Boys, girls and frocks

2011-07-01 12:44

The seventh airing of Tyler Perry’s huge, sagging bosom and Salvation Army floral frocks as motor-mouth busybody Madea is a good time to ponder the history of men in heels and why it should be so funny.

Cross-dressing in the name of entertainment goes back to the days of the Bard and beyond. Back in Elizabethan times when William Shakespeare penned Macbeth et al, there were no women on stage – so the female characters were played by young men in drag.


The reason? Women weren’t allowed to be actors. It was considered a very dodgy profession.

As far as cross-dressing in films goes, there are endless comedic examples of men putting on heels to get a laugh: Jack Lemmon and Tony Curtis getting all gussied up to save their necks in Some Like It Hot (1959);

Dustin Hoffman putting on a wig and heels to get an acting job in the multi-Oscar-nominated Tootsie (1982); Eric Idle and Robbie Coltrane getting into a pair of habits in Nuns on the Run (1990);

and don’t forget Robin Williams as housekeeper Mrs Doubtfire (1994), the film that won an Oscar for best make-up.

More recently, there’s Martin Lawrence’s diabolical Big Momma’s House trilogy, which had its first airing in 2000, in which he dons a fat suit and a dress to go undercover, as well as the Wayans brothers comedy White Chicks (2004), another film about undercover cops in frocks.

Closer to home, there’s Leon Schuster as Mama Jack (2005) and then, of course, there’s Madea.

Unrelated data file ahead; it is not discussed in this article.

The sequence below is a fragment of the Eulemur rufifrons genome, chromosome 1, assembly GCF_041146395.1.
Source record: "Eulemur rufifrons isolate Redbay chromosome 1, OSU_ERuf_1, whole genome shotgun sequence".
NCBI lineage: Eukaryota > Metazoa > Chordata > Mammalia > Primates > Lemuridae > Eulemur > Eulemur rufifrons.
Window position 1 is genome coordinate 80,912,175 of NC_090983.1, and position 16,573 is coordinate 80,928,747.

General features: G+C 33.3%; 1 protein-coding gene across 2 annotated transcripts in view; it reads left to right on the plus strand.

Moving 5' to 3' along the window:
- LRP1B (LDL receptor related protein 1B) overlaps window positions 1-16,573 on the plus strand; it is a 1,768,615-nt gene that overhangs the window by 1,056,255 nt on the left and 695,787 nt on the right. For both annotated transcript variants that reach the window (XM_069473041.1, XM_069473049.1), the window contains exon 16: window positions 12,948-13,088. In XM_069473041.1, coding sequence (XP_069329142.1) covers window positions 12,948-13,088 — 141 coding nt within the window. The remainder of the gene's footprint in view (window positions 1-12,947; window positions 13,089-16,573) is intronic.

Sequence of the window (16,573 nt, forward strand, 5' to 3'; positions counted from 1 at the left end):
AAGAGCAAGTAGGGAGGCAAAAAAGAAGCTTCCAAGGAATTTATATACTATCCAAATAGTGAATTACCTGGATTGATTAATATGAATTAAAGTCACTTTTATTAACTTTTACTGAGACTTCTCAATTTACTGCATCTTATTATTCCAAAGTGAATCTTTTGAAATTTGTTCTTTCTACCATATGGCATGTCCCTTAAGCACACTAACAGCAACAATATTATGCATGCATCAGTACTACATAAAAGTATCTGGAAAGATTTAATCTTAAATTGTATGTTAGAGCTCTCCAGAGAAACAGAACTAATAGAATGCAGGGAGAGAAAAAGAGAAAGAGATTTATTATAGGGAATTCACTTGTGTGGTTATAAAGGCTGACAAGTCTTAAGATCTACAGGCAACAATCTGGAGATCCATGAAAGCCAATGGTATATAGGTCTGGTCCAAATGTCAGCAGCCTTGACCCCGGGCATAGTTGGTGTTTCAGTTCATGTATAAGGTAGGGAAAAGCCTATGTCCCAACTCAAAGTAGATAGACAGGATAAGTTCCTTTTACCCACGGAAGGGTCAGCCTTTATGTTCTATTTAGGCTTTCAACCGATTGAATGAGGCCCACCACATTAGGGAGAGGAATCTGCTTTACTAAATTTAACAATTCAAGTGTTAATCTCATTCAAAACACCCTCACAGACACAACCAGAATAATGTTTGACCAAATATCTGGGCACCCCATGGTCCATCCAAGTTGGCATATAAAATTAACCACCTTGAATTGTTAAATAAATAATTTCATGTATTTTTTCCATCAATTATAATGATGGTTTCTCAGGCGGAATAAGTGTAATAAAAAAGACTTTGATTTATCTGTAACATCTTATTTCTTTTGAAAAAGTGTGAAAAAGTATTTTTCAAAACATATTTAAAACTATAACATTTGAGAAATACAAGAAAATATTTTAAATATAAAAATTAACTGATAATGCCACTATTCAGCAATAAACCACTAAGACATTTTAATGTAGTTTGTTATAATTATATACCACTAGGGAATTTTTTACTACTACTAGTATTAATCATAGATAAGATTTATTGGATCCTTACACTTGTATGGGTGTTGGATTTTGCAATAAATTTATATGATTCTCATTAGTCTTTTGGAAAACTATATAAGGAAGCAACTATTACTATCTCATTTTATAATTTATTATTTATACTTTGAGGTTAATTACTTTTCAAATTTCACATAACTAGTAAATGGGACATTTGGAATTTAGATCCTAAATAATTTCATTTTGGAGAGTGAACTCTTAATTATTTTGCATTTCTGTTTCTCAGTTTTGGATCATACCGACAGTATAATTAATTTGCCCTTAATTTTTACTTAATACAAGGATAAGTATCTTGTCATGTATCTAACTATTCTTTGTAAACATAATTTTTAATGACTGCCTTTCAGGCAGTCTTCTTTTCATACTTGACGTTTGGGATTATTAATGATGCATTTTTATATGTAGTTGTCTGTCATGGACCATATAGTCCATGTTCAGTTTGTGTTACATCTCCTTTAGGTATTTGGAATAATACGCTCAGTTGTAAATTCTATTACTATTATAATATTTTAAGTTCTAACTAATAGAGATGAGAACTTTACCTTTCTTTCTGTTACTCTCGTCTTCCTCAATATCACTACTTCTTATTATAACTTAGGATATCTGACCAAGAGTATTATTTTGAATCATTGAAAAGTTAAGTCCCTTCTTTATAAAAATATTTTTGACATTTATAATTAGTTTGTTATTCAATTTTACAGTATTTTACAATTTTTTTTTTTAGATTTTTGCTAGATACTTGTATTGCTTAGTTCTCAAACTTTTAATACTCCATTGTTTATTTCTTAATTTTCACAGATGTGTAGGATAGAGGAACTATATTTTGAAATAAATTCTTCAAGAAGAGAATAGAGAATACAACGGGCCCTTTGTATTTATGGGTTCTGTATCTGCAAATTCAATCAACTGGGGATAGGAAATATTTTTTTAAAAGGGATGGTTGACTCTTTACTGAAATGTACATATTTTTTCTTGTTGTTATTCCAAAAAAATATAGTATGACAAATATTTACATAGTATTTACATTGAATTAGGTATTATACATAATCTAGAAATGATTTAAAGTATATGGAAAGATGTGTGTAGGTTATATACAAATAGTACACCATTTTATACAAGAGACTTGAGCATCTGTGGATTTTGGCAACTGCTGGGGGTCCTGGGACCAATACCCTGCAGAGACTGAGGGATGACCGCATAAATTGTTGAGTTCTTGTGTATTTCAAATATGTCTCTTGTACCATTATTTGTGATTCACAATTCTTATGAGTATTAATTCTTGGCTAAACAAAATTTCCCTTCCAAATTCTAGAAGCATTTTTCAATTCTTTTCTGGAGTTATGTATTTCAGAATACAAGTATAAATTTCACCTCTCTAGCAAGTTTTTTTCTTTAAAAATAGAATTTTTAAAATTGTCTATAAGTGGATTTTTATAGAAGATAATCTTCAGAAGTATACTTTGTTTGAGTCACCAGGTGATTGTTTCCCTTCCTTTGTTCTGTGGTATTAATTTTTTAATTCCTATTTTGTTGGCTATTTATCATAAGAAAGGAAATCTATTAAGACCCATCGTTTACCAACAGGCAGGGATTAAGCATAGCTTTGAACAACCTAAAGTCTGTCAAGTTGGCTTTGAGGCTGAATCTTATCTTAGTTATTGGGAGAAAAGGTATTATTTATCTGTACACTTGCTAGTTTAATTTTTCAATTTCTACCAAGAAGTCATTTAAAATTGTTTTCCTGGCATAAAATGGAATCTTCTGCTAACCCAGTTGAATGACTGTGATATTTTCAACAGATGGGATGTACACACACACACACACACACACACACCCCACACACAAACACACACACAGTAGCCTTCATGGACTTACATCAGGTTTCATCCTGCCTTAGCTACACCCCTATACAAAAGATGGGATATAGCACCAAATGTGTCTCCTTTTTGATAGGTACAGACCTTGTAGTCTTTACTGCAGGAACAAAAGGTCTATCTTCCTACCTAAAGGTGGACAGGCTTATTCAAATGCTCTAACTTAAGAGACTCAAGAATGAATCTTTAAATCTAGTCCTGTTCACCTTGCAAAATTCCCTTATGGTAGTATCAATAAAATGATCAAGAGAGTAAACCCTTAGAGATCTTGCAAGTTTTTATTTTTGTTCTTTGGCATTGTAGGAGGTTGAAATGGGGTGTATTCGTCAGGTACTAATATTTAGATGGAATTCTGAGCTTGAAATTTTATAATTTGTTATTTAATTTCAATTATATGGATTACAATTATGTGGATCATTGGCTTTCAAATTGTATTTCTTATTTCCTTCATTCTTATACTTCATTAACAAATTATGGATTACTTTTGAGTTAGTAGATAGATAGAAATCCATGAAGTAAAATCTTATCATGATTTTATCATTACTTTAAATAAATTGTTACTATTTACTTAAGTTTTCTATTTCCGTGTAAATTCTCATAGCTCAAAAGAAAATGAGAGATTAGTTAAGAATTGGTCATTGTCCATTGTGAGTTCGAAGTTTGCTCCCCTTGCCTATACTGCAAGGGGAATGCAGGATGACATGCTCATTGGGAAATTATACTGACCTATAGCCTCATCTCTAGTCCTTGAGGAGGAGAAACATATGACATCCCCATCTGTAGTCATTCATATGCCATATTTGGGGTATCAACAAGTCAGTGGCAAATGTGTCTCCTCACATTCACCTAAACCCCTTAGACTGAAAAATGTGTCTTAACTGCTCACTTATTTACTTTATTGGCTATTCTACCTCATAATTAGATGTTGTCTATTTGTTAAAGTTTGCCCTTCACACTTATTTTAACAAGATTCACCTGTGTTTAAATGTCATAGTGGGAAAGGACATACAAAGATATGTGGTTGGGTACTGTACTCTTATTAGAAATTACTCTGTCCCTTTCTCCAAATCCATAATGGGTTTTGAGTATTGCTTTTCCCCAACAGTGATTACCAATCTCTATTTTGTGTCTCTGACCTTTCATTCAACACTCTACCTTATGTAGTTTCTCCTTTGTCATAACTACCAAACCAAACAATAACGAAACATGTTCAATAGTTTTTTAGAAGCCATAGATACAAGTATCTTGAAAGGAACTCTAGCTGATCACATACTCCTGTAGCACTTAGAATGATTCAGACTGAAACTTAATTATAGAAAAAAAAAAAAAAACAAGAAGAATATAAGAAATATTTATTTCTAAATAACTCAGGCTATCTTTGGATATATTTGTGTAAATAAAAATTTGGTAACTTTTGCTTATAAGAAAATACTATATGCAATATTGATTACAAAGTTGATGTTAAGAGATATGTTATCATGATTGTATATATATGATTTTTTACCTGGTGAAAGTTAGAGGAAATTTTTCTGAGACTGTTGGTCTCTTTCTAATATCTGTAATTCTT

She’s a notable character for another reason, too. While Lemmon, Curtis, Hoffman, Williams, Lawrence and the Wayans brothers had reasons to be in dresses – to dodge the baddies, to work, for love and to catch the bad guys – Perry dresses as one as a gimmick or perhaps he’d prefer the word trademark.

He first introduced the larger-than-life matriarch in 1999 in his play I Can Do Bad All By Myself and has been roundly criticised for her since, though conversely his fans love her.

One critic said the US “has laughed at one of the most important members of the black community: Mother Dear, the beloved matriarch. Our mothers and grandmothers deserve much more than that”.

While it’s more usual for men to wear dresses on film, there have been few notable women who have suited up as men.

One of the most famous examples is Barbra Streisand in Yentl (1983), in which she played a young Jewish woman who dresses as a boy, so that she can enrol for religious studies.

Hilary Swank won the first of her best actress Oscars for her part in Boys Don’t Cry (1999), in which she played dressed as a young man with tragic consequences.

On a lighter note, Julie Andrews was a woman pretending to be a man in drag in Victor/Victoria (1982) and Toni Collette and Nia Vardalos also pretended to be drag queens in Connie and Carla (2004).

Whether you find men in dresses, pumps and hair spray funny or not, it’s a comedic trend that has been around for as long as entertainment has.

Given the success of films like Mama Jack, Big Momma’s House and all of Tyler Perry’s films (whether he dons a frock or not) it is likely to always be a filmic fallback sure to get laughs.
 

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